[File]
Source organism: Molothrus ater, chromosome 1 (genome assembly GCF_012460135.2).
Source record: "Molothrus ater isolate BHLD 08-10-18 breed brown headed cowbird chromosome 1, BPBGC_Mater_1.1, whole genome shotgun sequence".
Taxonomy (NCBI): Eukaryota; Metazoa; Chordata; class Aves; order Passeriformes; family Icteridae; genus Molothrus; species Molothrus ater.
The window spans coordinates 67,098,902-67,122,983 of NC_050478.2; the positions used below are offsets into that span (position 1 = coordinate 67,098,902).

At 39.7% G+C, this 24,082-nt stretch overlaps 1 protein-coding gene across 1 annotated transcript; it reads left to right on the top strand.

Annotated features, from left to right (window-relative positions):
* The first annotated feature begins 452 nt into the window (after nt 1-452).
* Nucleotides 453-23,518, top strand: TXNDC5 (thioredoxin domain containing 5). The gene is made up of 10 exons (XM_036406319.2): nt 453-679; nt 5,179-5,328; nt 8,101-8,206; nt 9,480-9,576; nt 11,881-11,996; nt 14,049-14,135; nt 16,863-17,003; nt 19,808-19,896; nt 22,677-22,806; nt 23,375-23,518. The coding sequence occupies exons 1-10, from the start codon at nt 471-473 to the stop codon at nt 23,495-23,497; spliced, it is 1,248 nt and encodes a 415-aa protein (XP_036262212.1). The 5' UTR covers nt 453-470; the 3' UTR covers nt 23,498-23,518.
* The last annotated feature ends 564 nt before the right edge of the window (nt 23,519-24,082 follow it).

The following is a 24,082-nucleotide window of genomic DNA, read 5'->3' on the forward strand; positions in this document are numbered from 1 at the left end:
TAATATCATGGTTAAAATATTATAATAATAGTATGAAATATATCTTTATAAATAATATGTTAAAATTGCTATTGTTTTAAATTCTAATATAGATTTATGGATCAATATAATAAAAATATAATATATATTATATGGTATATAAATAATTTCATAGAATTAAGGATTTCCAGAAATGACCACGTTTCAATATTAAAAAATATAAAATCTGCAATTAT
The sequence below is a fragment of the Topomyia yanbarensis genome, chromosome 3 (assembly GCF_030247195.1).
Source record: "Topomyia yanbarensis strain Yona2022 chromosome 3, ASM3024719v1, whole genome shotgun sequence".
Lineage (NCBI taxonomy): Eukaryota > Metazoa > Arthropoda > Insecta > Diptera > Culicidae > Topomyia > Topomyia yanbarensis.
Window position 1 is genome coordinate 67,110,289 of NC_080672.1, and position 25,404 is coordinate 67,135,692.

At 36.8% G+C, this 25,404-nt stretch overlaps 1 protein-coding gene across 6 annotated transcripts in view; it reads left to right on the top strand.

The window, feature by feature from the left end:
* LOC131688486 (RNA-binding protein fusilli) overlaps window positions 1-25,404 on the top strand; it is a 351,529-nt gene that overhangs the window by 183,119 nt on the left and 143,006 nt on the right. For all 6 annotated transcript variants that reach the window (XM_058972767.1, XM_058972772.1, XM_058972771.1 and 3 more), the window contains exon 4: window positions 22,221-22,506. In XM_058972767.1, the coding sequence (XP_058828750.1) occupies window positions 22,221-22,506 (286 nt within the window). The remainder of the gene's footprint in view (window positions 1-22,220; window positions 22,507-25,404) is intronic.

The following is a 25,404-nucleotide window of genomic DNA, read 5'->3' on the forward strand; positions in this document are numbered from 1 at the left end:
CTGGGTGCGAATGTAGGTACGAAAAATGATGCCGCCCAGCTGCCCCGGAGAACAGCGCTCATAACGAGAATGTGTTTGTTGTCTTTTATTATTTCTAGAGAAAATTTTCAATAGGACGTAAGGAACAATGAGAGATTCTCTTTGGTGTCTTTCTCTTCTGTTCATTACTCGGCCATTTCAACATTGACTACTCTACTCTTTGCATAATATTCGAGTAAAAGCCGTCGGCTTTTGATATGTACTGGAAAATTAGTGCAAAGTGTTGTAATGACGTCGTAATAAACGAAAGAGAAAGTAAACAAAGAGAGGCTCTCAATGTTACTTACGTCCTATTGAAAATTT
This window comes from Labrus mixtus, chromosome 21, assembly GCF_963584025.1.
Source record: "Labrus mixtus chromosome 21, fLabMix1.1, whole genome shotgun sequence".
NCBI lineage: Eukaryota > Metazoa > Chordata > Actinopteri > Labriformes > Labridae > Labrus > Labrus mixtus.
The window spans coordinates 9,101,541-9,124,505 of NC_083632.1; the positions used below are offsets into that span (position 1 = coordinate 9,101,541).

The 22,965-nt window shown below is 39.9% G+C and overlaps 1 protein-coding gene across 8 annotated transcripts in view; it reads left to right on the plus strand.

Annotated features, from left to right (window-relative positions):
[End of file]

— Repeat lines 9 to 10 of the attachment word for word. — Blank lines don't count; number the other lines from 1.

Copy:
* The last annotated feature ends 564 nt before the right edge of the window (nt 23,519-24,082 follow it).

The following is a 24,082-nucleotide window of genomic DNA, read 5'->3' on the forward strand; positions in this document are numbered from 1 at the left end: